For more than 12 years, John A. Longo has operated an expanding commercial and fine art glass studio in Phoenix after many other ventures that, while they may have allowed him some creativity, did not feed the growing artistic passion he developed after working with hot glass for the first time. “Hot glass has a vitality that cannot be matched. It’s like shaping a living entity, it speaks to you,” he writes in his artist statement. “It moves you and grows in your hand like nothing else.” Having been an artist of many mediums for over 30 years he once believed that the skills to produce art did not make one an artist, instead he thought that the ability to conceive art was what made one an artist. Longo came to understand later that conceptualization itself is not the true and final creative experience but the completion of a piece and then the audience’s experience with it is what really counts toward artistry.


Glass Sculpture
Glass Sculpture

“When you are able to create a piece that can evoke feelings differently in every individual who sees it, you have indeed created art,” he says. One look at Longo’s studio and you can see how metal, wood and other objects can be added to molten glass for amazing and custom affect.

Circle 6 Studios has new digs near downtown on Thomas and 20th Street with a spacious gallery and an industrial looking glass kitchen, I would call it. There for just over 3 months, the business has already leased additional space just down from their bright red door behind a shopping plaza.

Industrial glass kitchen
Circle 6 Studios in Phoenix (writer’s photo)

Longo and his helpful staff offer a variety of workshops, happy hours and exhibits all year. The action is literally HOT, so careful guidelines are spelled out before each workshop and instructors guide students through the relatively quick process of some of their beginning classes.  Attendees are able to enjoy a bit of glass working for reasonable prices and gain a glimmer of knowledge in the infinite variety of glass art. Novice or growing expert alike, anyone who pays for a workshop can pick up their beautiful ornament the next day after it has slowly cooled overnight in a special box. It’s something interesting to talk about at the office and in my opinion, Circle 6 Studio functions make for an excellent date night, so check out their extensive list of things to do – like their Cinco de Mayo ‘Hot Glass Cold Beer’ tasting – online by clicking the link above.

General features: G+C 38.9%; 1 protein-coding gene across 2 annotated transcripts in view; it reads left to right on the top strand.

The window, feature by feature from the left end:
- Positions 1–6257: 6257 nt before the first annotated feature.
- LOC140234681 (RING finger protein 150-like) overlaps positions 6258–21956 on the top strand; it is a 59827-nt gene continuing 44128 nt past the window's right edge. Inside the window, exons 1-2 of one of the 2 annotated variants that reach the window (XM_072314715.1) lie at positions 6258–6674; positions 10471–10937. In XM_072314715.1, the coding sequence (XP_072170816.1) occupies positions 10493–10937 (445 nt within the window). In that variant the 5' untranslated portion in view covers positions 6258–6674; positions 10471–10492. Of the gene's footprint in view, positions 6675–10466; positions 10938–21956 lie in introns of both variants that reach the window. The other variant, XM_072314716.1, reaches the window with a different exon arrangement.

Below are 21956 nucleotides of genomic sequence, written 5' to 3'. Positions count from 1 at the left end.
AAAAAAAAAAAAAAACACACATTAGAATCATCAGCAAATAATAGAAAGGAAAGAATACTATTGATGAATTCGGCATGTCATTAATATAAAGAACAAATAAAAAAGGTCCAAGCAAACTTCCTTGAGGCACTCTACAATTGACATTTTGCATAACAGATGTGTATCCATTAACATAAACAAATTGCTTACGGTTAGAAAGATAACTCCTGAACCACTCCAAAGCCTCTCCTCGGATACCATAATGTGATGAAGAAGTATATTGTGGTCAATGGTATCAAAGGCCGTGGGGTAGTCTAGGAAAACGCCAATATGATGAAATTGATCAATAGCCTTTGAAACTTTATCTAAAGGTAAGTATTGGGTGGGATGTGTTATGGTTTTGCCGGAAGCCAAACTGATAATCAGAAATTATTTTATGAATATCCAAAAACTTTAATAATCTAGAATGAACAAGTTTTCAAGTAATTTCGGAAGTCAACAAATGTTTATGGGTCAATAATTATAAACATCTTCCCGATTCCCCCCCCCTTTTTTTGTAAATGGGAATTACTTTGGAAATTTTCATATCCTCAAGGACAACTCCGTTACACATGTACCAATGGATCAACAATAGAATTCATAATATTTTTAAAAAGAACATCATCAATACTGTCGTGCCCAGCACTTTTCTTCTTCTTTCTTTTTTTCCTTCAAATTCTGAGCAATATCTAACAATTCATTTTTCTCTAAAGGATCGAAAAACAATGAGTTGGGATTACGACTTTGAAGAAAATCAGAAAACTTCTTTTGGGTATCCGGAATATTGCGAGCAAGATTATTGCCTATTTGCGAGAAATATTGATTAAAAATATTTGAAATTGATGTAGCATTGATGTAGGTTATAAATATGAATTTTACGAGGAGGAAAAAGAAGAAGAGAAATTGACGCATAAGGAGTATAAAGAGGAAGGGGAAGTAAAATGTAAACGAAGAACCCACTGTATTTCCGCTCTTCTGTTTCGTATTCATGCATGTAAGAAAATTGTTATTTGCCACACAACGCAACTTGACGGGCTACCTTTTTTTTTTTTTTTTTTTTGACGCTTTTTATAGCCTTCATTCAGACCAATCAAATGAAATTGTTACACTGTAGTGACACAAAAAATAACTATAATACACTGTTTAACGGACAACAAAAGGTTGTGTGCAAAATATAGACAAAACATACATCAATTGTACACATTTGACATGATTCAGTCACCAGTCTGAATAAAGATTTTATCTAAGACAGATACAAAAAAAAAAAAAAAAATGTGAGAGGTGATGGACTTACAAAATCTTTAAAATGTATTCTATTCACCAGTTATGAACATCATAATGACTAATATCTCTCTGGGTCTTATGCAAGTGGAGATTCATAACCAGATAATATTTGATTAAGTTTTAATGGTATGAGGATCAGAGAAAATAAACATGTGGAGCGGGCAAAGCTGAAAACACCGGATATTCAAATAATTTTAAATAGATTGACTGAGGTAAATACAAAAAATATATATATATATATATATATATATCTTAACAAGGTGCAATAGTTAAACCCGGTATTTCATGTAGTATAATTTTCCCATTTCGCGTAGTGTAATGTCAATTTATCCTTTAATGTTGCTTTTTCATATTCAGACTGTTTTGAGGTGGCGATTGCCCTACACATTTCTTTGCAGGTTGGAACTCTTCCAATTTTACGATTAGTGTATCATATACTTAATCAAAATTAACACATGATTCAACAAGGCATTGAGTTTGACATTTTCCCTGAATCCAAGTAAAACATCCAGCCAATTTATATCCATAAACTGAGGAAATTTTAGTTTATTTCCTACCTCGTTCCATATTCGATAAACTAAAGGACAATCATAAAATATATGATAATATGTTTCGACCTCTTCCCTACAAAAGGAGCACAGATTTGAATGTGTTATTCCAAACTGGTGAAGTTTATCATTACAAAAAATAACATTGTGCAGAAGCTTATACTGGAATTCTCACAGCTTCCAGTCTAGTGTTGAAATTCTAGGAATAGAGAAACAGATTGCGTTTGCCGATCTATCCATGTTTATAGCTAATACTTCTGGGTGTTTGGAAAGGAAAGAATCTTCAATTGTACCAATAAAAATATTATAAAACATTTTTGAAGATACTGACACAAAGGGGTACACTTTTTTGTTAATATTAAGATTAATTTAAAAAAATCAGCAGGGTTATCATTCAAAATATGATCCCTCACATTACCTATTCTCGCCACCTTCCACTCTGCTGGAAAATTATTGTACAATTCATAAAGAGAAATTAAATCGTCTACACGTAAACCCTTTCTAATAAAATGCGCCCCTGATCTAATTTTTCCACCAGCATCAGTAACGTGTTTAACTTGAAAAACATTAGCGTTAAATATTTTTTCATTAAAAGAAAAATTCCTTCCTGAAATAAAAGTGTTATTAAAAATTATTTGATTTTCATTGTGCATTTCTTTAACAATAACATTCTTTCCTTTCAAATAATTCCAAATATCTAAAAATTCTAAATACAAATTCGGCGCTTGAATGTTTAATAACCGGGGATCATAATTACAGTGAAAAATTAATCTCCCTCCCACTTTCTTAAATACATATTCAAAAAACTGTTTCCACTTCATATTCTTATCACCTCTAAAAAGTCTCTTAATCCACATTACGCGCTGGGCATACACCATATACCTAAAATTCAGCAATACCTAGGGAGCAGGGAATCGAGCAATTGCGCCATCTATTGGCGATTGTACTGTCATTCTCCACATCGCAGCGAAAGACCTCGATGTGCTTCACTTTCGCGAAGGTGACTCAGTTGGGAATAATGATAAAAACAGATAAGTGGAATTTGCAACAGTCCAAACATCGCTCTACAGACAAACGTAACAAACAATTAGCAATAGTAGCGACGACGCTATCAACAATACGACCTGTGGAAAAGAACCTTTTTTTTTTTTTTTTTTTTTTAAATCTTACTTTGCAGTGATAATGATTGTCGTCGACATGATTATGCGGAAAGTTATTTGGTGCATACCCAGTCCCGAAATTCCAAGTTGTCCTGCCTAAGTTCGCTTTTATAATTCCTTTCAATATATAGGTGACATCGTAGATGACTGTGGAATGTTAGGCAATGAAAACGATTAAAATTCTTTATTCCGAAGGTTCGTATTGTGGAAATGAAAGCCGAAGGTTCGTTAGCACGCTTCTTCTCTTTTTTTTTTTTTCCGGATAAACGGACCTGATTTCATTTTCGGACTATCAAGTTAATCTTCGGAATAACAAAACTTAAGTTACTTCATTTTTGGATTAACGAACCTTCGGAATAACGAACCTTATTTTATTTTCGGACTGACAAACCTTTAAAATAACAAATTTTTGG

John Longo with beginner student
John Longo with beginner student (writer’s photo)

With this much fun going on at Circle 6 it takes a tremendous amount of maintenance and power to keep the ovens fired up. Longo tells ArtBeat that the furnace containing the liquid glass substance, or “specially formulated batch mixture of silica and several different fluxes to assist in the melting process”, is kept at 2050 degrees Fahrenheit 24/7. The reheating oven is even hotter.  Longo says that it would take 10 day to reheat the furnaces if, for any reason, they go cold. Thankfully, the Studios share the power grid with a major children’s hospital across the street, so an electrical outage is a little less likely, he tells me.

Circle 6 Studios is open every day except Sunday and only then for private classes. Longo’s love for and extensive experience in glass is shared with customers in how he approaches his business. Besides all the workshops and fun glass parties, fine and custom art is also available in house. The team works hard to make each piece the most uniquely enchanting it can be. For instance, do you need a chandelier or an exceptionally beautiful entrance for your home? Replacing or repairing antique glass? Fancy an original public art piece for the lobby of your high-rise?  For just about any commercial glass necessity or to plan a great night-out, view the online gallery and calendar today. So many surprising things in store at Circle 6.